This week we have a guest post from Michelle LaRowe who has “over 20 years of experience in the nanny world as an award-winning nanny, agency director, parenting author, and considered a leading industry expert. A mom herself, she loves to educate parents and nannies on the importance of quality in-home childcare. You can find out more about her & other great tips by visiting @eNannySource on Twitter.
Whether you’re renting out a home for a couple years or settling into a starter home with plans on expanding into a forever home in the future, making a home kid-friendly can mean the difference between enjoying your space or hating it. But, kid-friendly additions don’t always translate into added real estate value like kitchen upgrades and bathroom renovations do. Sometimes they can even decrease property values and pigeon hole the home for future potential buyers. Rather than ignoring property values to focus on the kids or creating a rigid home with no kid-friendly amenities, compromise with these renovations that kids love and potential buyers find additional value in:
Create Good Fences:
Building a fence around your property not only adds property value but allows a safe area for children to play. Fences frame a yard and give the property structure. Especially in neighborhoods where most houses have fences already installed, the lack of fence can negatively impact property value.
For children, a fence provides a supervised place to play. While suburban communities may be fine for children to play in nearby cul-de-sacs or ride bikes around the neighborhood, for parents living in cities or by busy roads, fenced in yards are the perfect ways to add property value and increase child safety. The easiest way to increase safety and add property value in an unfenced lot is to construct a sturdy and elegant fence.
Dual Duty Play Houses:
While most kids dream of forts and castles in their backyard, the truth is that permanent structures designed for children drastically decrease the resale value of your house. While you may love the rustic fort in the tree, the next family may see it as a potential danger. A playground may be a great attraction to families with children but those families without children may only see the dollar amount required to dig the area up and convert it to something for adults.
A good solution to this is to create a dual duty play house. Storage units are an attractive addition to any home. They provide added space for lawnmowers and outdoor supplies. They, like fences, also create a layout in a yard by defining property boundaries. Building a playhouse that can be easily converted back into a storage area creates a space for children to play and a useable area for future homeowners.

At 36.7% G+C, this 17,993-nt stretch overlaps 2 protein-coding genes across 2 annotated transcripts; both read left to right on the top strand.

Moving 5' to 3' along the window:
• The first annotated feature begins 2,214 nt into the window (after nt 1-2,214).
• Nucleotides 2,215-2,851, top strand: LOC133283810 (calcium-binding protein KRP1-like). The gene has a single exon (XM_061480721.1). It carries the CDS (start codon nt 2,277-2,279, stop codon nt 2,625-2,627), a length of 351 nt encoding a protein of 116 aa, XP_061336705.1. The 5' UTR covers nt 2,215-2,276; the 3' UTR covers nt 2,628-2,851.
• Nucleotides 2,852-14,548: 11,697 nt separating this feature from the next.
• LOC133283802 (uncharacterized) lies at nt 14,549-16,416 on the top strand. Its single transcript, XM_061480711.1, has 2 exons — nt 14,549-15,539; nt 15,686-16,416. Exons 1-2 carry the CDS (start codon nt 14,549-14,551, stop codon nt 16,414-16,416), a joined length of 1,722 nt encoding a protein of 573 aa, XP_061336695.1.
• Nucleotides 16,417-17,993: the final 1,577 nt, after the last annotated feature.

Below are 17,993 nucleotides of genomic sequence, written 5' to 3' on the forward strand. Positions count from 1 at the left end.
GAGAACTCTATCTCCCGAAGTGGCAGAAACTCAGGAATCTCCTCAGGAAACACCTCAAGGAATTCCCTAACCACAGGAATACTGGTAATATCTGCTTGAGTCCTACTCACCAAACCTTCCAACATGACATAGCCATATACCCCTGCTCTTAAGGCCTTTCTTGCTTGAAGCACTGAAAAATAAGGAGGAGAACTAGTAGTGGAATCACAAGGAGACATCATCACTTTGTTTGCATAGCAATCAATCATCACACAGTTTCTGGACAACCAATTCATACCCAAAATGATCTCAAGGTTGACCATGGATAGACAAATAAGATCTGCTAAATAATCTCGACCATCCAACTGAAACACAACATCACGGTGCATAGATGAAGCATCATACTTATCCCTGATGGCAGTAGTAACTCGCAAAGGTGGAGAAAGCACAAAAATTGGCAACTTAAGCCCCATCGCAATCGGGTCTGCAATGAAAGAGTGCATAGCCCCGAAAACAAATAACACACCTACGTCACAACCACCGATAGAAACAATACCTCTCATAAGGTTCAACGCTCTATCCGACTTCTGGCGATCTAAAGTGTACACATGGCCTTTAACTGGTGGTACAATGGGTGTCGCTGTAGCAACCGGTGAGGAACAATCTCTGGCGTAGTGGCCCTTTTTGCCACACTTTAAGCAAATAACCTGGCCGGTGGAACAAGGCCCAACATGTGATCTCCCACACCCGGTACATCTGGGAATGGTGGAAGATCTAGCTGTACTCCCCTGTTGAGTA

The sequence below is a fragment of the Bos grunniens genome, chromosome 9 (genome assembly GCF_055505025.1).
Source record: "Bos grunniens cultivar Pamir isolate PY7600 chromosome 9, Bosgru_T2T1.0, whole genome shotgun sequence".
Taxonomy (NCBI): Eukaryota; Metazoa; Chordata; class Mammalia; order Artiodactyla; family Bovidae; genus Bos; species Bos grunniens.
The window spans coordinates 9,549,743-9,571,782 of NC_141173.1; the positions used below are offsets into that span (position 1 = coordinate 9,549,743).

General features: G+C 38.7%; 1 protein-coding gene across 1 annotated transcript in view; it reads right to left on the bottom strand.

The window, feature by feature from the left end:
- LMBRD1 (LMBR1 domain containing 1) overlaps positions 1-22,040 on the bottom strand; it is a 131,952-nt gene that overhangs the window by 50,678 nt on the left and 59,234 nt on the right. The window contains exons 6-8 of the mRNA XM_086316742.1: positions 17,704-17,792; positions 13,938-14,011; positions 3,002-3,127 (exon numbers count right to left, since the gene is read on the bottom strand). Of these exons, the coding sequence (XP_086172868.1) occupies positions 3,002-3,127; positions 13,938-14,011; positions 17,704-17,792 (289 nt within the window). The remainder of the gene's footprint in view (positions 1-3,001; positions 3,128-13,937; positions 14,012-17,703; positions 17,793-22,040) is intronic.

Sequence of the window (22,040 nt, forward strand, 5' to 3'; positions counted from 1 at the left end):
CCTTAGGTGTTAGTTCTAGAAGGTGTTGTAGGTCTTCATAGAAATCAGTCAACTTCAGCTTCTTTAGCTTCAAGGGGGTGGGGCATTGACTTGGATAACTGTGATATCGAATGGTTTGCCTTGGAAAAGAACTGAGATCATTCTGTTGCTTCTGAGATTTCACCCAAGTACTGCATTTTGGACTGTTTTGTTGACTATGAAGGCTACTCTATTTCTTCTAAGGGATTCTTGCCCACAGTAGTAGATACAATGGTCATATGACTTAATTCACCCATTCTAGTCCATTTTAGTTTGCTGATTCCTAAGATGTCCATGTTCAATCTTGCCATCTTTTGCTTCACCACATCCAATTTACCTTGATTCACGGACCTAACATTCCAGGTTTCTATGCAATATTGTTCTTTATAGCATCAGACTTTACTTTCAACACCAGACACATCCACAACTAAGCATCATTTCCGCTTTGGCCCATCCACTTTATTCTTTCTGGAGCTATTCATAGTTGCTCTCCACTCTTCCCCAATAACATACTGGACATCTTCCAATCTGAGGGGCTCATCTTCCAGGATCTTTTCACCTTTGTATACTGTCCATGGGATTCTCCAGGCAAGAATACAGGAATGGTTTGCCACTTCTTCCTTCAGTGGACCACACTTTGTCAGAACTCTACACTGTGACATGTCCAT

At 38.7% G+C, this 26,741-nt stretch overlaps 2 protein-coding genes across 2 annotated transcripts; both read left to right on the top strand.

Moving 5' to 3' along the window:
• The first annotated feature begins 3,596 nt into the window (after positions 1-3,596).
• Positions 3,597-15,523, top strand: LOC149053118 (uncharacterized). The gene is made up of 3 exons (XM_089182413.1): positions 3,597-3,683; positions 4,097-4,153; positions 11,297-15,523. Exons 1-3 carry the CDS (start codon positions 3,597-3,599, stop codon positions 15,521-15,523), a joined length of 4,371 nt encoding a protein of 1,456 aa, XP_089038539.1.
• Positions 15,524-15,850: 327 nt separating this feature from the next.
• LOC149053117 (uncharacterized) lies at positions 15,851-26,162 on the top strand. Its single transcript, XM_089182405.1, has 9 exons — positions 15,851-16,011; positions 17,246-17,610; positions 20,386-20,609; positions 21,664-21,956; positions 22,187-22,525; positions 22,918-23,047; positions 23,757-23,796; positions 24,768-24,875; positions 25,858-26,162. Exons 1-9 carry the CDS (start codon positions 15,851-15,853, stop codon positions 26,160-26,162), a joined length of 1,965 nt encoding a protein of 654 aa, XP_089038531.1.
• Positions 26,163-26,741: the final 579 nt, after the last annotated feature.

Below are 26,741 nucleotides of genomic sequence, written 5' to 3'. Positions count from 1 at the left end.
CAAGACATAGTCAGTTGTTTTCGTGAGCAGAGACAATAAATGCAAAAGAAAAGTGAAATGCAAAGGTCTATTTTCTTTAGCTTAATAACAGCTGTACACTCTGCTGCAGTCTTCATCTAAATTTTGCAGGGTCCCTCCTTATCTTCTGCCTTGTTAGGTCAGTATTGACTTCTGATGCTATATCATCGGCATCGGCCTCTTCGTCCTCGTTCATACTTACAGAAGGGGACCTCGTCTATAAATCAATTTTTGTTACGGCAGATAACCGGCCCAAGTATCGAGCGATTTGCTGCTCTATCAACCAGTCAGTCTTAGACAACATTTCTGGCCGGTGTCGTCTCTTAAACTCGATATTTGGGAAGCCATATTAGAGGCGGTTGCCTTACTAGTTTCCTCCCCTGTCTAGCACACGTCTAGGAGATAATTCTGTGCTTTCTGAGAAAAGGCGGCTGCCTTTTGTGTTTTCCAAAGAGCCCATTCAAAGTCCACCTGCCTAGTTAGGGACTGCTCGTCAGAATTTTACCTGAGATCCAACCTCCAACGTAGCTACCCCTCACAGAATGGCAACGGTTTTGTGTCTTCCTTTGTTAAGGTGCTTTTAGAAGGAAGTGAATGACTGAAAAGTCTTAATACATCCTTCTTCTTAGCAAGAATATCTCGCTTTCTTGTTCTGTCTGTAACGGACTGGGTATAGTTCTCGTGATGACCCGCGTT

Remodel the Basement:
Unfinished basements are a waste of space and add lots of real estate value for homeowners willing to renovate that space into a useable living area. Converting your unfinished or semi-finished basement into a children’s play space can provide the extra room needed for growing families to sprawl while not plummeting future selling price.
To maximize the benefits for kids and future buyers, create an open floor plan to encompass as much of the basement as possible. If you have the necessary funds, an additional bathroom can keep kids comfortable downstairs longer and create a new amenity for future homeowners.
Rip out the Carpets:
Carpets are not only a hassle for parents to clean but they don’t do much for property value. Rather than isolating foods and drinks to the kitchen or insisting your son or daughter drink out of a sippy cup until adulthood, cut the stress and install hardwood or laminate flooring. Wood flooring provides easier cleaning for parents and can take more damage without wear from children.
While families moving into their ‘forever’ home can afford to specialize areas of the house for children, many more families buy or rent with an eye to the future. These families can’t afford to lose valuable time, money, and resources on converting and reverting a space specifically for their children’s wants and needs. Rather than see the need to move in the future as a problem, view it as a way to creatively fix the house for resale and entertainment value.
In closing I would like to thank Michelle LaRowe for taking her time & contributing this guest article. I would offer one word of caution though & that revolves around the last subject of ripping out carpets & just blindly selecting a “hardwood floor.” While carpets may stain, they can be more forgiving to life’s little falls & tumbles. The second point is not all hardwoods are the same as some will scratch easier than others so it is well worth weighing your options accordingly, especially if you have pets.